The Indiana Farm Bureau says passage of the U.S.-Mexico-Canada Free Trade Agreement is “wonderful news for Hoosier farmers.” The U.S. House of Representatives on Thursday gave bipartisan approval to the USMCA on a vote of 385-41.
Farm Bureau President Randy Kron says continued and broadened market access to this country’s largest trading partners is critical to farmer’s livelihood.
“The agreement is a win for farmers and a positive step toward bringing market certainty to farm families across the state of Indiana,” said Kron.
The trade deal, which would replace the 25-year-old North America Free Trade Agreement, lowers tariffs and provides more access for many U.S. agricultural products.
The measure now goes to the U.S. Senate. Senate Majority Leader Mitch McConnell (R-Ky) says USMCA will not be addressed until after the impeachment trial plays out. The Senate is expected to approve the deal and send it to President Trump for his signature.
USMCA requires Canada to increases milk market access to U.S. farmers which also requires Canada to reform its milk pricing structure.
Bob White, director of national government relations for Indiana Farm Bureau, says Indiana dairy farmers and poultry producers will see the most benefit.
“The tariff rate quota will be heightened which allows more dairy and poultry to go into Canada and Mexico,” said White.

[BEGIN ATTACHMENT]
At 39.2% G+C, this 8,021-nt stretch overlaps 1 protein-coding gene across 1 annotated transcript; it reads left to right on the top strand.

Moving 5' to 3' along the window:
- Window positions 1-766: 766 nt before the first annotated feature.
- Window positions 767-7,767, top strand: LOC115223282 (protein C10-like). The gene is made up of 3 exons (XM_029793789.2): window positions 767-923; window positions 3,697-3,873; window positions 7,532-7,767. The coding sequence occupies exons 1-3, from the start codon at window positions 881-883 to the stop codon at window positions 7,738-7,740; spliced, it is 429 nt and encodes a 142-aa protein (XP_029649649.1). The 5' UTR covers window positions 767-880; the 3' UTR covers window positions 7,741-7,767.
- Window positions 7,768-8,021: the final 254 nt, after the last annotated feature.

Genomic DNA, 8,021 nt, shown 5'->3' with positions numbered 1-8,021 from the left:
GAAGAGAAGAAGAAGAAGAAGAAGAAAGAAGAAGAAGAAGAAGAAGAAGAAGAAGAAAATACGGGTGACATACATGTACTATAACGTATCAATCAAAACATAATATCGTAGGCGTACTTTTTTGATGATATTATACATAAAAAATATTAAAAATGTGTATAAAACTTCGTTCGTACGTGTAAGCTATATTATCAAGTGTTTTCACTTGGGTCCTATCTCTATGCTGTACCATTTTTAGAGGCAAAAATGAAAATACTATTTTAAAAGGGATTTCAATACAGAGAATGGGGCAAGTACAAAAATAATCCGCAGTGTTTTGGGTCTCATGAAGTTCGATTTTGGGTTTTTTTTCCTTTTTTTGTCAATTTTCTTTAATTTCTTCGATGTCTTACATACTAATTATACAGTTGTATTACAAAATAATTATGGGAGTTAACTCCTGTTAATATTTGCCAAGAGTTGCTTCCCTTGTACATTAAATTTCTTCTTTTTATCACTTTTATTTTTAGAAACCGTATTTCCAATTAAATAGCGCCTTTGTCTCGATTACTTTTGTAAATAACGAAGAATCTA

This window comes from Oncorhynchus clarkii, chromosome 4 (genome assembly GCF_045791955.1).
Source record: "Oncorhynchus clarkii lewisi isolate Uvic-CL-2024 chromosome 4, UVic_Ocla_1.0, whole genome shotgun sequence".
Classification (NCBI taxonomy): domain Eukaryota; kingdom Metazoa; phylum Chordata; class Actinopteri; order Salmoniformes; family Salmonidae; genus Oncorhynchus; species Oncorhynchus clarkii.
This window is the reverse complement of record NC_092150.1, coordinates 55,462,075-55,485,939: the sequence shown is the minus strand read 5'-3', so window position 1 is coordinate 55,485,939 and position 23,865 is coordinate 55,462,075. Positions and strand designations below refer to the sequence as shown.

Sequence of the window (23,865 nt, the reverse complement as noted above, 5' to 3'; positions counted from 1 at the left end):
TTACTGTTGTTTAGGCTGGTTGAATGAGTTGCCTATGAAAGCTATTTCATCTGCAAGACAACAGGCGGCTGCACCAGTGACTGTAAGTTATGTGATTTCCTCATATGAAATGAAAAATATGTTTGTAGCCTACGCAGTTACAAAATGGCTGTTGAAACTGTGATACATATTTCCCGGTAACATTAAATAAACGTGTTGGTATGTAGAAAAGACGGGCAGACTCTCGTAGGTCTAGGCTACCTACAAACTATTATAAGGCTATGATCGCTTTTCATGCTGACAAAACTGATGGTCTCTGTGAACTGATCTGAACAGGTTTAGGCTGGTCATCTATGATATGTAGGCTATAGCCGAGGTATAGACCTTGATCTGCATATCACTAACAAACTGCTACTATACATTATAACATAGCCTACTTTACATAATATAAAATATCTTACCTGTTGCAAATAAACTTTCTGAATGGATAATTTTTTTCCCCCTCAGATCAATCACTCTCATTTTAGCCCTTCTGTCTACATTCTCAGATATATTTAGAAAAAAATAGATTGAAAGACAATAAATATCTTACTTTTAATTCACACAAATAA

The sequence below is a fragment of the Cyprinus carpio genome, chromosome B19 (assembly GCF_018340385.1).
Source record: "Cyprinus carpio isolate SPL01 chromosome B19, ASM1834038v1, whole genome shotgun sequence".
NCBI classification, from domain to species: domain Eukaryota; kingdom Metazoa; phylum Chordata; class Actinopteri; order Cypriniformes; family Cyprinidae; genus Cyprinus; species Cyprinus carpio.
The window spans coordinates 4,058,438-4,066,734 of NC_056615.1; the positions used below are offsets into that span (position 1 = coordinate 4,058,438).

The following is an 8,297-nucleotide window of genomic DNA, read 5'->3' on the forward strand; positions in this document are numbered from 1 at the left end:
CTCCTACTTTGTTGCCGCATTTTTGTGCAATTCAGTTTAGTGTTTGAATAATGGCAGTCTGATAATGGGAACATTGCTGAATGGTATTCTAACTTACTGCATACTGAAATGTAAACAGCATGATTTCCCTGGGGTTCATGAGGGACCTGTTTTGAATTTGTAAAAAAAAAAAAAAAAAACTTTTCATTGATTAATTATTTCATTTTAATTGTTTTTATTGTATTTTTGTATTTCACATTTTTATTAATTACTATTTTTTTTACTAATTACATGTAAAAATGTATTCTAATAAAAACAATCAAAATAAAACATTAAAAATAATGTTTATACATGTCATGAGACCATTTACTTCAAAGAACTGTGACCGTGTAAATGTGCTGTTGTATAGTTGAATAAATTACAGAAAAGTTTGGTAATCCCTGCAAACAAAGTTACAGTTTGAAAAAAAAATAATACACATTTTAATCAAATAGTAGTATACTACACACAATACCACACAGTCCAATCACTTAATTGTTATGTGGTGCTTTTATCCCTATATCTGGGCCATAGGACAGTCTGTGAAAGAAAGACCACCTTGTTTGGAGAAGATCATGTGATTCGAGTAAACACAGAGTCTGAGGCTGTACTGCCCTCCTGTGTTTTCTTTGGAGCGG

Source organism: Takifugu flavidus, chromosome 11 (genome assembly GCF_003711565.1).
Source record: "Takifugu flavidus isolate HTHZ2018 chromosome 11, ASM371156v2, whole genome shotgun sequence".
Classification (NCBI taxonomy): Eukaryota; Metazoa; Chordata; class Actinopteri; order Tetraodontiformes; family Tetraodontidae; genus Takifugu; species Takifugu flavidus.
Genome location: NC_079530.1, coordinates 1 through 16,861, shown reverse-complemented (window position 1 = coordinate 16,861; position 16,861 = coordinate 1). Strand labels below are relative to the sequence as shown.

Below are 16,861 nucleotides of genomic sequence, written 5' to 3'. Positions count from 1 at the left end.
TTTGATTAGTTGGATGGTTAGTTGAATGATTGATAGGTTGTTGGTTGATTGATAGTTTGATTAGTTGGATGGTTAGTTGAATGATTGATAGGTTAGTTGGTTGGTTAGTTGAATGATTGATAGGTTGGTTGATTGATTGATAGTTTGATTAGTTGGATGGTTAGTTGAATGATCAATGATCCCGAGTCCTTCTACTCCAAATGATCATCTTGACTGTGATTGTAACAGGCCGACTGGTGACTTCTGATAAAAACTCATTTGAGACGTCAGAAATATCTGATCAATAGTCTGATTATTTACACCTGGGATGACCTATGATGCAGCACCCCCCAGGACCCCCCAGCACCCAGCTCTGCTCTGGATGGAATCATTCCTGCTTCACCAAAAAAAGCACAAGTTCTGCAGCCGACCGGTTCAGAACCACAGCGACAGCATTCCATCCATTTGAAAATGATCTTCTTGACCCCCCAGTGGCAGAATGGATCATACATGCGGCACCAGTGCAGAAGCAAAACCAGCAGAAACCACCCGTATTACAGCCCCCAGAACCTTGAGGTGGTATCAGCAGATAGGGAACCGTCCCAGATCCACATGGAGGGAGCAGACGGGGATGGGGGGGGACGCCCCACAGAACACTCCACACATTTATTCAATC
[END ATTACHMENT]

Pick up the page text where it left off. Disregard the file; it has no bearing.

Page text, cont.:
Jasper-based Farbest Foods Inc., which is one of the biggest exporters of turkey products in the U.S., says having the USMCA ratified was the number one issue for the U.S. turkey industry.
“Although we currently have free trade with Mexico, the agreement gives our trading partners to the south peace of mind that they’ll have a steady stream of US meat protein,” said Ryan Downes, vice president of sales for Farbest. “The past five years, the U.S. poultry industry had lost some market share to Brazil as Mexico needed to make sure they had a secondary source if a solid trade agreement wasn’t in place. The USMCA will allow us to take that market share back; especially on the broiler side.”
White says Indiana corn and soybean growers won’t notice a big change from USMCA, but it does provide more market certainty.
The USMCA was signed a year ago by Trump and the leaders of Canada and Mexico, but it has to be ratified from the legislatures of each country before it can be enacted. Mexico ratified the treaty in June. Canada has yet to take up the USMCA. Canadian legislators are not due back from a Christmas break until January 27.
In an interview with Inside INdiana Business, Bob White, director of national government relations for Indiana Farm Bureau, explains how USMCA benefits Indiana farmers.